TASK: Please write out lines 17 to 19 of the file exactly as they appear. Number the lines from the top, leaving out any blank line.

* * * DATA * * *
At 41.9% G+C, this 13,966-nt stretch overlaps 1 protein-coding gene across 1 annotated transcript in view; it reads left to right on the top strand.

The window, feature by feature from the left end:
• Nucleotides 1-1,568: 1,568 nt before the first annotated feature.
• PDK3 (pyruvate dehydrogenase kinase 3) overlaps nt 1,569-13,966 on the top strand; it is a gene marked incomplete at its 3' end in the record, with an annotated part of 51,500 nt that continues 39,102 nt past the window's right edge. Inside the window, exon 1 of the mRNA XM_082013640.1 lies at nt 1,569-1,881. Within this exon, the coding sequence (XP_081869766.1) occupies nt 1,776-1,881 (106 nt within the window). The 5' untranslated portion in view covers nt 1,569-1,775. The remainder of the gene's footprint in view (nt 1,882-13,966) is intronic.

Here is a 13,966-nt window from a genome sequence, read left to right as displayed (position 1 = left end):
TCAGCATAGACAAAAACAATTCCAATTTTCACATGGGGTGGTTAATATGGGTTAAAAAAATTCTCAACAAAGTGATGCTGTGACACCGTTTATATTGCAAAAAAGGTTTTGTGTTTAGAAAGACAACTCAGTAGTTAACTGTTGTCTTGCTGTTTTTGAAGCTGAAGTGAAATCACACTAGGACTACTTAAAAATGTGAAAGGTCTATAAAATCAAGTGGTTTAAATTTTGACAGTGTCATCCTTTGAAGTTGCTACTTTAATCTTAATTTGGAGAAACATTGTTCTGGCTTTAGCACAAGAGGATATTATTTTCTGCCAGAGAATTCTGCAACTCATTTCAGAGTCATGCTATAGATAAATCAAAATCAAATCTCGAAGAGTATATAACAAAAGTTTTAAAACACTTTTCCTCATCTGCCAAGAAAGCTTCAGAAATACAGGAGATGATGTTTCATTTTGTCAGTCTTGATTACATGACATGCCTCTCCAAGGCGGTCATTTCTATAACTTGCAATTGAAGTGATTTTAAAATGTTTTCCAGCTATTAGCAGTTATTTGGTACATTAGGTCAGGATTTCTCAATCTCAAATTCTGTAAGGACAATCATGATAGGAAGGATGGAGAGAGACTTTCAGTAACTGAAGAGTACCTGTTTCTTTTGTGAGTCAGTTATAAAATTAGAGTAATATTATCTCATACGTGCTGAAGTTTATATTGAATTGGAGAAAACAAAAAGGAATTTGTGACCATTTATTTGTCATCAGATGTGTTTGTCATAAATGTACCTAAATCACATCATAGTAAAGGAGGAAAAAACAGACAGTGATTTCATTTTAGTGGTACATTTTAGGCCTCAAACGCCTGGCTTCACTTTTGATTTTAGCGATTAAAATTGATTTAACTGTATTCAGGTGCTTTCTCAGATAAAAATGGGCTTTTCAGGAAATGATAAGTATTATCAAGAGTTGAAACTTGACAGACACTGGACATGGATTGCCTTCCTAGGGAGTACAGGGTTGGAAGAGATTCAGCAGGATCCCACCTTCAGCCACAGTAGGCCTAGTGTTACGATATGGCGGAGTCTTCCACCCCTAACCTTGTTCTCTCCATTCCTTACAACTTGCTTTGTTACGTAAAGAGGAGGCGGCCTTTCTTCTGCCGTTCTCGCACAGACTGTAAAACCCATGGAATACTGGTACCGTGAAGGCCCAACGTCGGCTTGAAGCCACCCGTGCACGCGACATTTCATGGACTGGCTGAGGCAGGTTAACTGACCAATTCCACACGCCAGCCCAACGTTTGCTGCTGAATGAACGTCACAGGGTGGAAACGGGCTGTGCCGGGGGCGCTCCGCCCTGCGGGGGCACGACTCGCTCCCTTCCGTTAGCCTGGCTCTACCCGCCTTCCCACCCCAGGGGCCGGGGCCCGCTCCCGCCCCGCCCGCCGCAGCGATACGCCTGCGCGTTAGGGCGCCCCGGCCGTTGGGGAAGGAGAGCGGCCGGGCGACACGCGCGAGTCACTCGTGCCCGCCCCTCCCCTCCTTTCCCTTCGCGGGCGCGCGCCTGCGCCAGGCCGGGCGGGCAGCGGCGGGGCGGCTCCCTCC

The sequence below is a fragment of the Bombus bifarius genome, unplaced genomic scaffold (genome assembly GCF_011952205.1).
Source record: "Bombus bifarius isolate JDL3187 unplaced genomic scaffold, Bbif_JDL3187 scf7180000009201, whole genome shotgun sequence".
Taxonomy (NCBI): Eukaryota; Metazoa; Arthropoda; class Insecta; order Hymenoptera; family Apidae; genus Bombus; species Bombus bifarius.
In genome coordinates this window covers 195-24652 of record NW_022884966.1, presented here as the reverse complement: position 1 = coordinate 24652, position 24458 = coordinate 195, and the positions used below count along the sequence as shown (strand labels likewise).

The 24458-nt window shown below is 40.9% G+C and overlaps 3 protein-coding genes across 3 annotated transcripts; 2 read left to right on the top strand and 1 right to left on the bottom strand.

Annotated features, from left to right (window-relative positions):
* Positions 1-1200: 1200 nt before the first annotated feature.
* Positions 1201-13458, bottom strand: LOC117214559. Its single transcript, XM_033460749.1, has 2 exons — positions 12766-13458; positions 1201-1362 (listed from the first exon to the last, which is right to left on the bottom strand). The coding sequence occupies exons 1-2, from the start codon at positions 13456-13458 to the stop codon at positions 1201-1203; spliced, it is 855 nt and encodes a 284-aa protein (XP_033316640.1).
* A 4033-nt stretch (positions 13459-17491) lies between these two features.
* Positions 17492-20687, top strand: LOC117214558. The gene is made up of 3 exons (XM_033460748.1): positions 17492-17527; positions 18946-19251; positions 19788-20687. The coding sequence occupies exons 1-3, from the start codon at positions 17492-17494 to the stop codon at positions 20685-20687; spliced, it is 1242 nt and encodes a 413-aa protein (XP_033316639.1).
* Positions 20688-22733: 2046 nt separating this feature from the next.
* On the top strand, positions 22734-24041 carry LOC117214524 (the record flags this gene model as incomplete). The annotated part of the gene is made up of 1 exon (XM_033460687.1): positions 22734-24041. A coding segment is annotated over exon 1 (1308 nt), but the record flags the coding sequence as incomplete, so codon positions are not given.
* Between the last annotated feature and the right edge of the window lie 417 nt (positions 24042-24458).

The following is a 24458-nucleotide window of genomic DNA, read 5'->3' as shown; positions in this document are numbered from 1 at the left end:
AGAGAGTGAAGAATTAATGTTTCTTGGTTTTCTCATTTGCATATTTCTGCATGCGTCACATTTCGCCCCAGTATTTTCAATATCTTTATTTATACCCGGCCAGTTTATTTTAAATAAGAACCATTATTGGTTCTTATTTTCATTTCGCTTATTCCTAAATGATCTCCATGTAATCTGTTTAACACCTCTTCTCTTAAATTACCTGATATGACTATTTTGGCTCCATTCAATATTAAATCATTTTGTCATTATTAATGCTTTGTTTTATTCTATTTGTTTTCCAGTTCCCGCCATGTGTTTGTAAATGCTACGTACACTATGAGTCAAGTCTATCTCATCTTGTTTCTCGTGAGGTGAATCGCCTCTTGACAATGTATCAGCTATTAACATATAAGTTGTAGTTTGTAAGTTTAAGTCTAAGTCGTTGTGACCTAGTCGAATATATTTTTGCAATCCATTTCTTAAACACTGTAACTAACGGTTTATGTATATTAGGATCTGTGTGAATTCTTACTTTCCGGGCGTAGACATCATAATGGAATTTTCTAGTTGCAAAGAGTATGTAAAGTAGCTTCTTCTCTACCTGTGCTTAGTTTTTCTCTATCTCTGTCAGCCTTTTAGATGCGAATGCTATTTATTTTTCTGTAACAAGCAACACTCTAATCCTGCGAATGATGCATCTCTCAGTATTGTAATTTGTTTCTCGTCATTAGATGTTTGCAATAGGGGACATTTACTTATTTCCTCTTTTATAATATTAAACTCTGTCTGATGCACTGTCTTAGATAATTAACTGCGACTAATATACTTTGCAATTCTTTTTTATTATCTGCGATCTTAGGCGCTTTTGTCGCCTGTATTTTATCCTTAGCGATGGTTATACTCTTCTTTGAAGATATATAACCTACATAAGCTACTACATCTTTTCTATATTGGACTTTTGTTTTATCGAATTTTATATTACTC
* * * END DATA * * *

* Positions 20688-22733: 2046 nt separating this feature from the next.
* On the top strand, positions 22734-24041 carry LOC117214524 (the record flags this gene model as incomplete). The annotated part of the gene is made up of 1 exon (XM_033460687.1): positions 22734-24041. A coding segment is annotated over exon 1 (1308 nt), but the record flags the coding sequence as incomplete, so codon positions are not given.
* Between the last annotated feature and the right edge of the window lie 417 nt (positions 24042-24458).